Transition Red Lake is a group of local people working towards increasing our community’s capacity to look after ourselves, our land, and our water.
Permablitz. Spring 2013
Gardening tours, 2012
Cheese -making workshop
Farmer’s Market Photo: Lindsay Briscoe
Fresh fish at the Community Kitchen
Spinning at the Community Kitchen
Quinoa crust pizza baked at Community Kitchen
Red Lake grown squash and pumpkin from heritage seeds
In Washington to lobby for a price on carbon pollution. June 2014
Artisanal bread a the Community Kitchen
Cochenour Community Garden goes in
Putting in the Cochenour Community Garden
Cochenour community members come out to create their community garden
Cochenour Community Garden. Summer. 2013
Meeting Dr James Hansen at Citizens’ Climate Lobby Conference, Washington DC
Why Transition Red Lake?
There’s a grassroots movement sweeping the globe called the Transition Network. In 2006, the first Transition community was born in the small town in Totnes, U.K (population 7,500). People in this south England resort town acted on the knowledge that more and more people are recognizing – the cost of growing food and running our economy on fossil fuels doesn’t just impact our wallets, it impacts the stability of our climate as well as our access to clean air and water. The people of Totnes decided not to wait for their local or national governments to act on these threats, and created Transition Totnes to make their community more resilient in these uncertain times. Totnes, and other Transition towns, aim to “strengthen the local economy, reduce the cost of living, and prepare for a future with less oil and a changing climate”.
Resiliency is the capacity of a system, person, or community to withstand stress and catastrophe. Resilience contrasts with brittleness – the tendency to shatter or lose function when impacted or stressed. The Transition movement is about exploring and developing ways to strengthen our communities from within in order to reduce our vulnerability and increase our ability to respond, survive and prosper.
The Transition movement recognizes that our industrial society has lost the resilience to be able to cope with energy shocks (remember the scramble for gas and food during the unexpected power outage in October 2013 in Red Lake?). Other principles undergirding the Transition Movement (from The Transition Companion by Rob Hopkins) are that :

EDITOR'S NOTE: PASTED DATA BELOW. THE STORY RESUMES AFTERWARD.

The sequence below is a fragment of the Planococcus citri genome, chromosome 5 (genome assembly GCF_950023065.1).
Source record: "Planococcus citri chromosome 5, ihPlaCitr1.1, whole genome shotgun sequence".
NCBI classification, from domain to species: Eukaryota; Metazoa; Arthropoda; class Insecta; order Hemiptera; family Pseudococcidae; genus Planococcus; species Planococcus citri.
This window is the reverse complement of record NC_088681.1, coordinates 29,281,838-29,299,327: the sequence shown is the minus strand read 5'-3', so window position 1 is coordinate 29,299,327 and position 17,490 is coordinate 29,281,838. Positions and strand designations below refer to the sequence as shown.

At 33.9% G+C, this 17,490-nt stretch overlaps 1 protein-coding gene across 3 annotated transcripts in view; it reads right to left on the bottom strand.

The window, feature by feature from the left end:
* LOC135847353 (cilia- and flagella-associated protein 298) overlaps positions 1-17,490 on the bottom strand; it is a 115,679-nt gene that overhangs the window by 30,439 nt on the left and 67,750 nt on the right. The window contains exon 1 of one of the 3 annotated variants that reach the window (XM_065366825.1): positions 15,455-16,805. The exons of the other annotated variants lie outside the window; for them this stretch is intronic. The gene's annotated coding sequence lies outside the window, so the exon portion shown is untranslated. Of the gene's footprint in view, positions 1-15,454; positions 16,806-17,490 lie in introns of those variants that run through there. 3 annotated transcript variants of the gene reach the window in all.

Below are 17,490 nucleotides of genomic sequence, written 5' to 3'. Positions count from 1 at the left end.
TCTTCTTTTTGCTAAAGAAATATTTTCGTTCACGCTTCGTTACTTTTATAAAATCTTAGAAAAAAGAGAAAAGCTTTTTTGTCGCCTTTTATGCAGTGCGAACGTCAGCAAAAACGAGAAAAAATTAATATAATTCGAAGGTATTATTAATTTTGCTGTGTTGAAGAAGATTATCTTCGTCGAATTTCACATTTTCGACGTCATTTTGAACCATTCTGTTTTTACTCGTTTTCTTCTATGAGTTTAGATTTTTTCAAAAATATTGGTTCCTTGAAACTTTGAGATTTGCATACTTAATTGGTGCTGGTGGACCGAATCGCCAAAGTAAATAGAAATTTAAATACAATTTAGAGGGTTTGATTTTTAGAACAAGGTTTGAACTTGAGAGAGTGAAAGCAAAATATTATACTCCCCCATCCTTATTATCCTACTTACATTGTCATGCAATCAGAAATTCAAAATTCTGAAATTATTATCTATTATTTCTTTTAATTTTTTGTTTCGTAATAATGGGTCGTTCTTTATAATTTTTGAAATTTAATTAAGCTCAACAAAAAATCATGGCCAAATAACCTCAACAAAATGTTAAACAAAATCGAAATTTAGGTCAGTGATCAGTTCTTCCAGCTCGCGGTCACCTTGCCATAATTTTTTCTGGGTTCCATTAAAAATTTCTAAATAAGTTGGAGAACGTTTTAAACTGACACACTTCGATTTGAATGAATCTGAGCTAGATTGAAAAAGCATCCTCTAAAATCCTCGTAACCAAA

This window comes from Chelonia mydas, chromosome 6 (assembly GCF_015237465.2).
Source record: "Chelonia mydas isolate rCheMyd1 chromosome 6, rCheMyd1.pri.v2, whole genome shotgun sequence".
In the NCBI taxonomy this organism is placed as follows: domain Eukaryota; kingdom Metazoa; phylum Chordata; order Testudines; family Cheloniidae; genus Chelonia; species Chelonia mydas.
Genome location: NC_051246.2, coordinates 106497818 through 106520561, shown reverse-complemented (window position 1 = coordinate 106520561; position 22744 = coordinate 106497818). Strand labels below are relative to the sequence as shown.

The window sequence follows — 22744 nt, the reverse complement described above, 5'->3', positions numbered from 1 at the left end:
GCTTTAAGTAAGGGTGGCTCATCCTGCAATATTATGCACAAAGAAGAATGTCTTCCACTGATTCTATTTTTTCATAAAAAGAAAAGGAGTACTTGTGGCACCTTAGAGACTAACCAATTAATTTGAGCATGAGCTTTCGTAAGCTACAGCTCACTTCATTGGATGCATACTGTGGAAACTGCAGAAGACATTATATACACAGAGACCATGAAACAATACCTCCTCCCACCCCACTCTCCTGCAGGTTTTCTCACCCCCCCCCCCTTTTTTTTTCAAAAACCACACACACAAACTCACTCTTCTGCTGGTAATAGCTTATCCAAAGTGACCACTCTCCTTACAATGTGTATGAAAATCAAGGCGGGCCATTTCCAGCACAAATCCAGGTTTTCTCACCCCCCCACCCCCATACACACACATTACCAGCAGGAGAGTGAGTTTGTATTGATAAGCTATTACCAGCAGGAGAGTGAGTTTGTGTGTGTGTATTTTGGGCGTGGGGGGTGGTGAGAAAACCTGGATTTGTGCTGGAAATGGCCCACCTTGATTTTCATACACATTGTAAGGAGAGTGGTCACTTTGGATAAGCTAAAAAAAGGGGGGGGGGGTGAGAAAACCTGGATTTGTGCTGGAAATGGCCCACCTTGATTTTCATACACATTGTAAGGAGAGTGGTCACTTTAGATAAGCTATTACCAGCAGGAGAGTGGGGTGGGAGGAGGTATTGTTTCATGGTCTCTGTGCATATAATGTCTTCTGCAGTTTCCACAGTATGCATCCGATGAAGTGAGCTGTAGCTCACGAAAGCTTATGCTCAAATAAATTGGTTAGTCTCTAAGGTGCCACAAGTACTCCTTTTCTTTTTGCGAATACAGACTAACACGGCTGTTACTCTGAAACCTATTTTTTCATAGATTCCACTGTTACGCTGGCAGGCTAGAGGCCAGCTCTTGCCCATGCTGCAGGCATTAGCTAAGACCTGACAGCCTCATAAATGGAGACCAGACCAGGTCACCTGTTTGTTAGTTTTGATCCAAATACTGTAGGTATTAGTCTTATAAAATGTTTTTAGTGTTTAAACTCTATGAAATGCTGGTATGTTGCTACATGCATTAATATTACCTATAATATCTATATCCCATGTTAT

- Human beings have demonstrated great ingenuity and intelligence as we raced up the energy curve over the last 150 years. There’s no reason we can’t use those qualities as we negotiate our way up from the depths towards the sun and air.
- We have to act together, now, to respond to the challenges of climate change and peak oil, as well as economic uncertainty.
- If we plan and act early enough, and use our creativity and cooperation to unleash the genius within our local communities, we can build a future far more fulfilling and enriching, more connected to and more gentle on the Earth, than the life we have today.
The Transition movement encourages us to view the coming changes away from oil dependency and high-carbon living not as a movement away from something, but rather a push towards something:
“A push towards clean air, sunshine, beauty, rediscovering each other; community and celebration. This is a key shift in our perception. The difference between change that feels like being torn away from something and change that feels like moving towards something is huge. This is the approach Transition takes. It suggests that collective intentional transition could lead us to a far better place than where we are today. Who’s to say that the world we see today is the best we could ever do?” (Rob Hopkins, The Transition Companion)
Transition Red Lake is here! If you want to get connected and start moving towards a positive future, email us at firstname.lastname@example.org, sign up to receive updates (see box on right) or ask to join the Red Lake Let’s Eat Local Facebook page.
Transition Red Lake: Inspiring, Encouraging, Connecting, Supporting, and Training to Rebuild Community Resilience and Reduce CO2 emissions.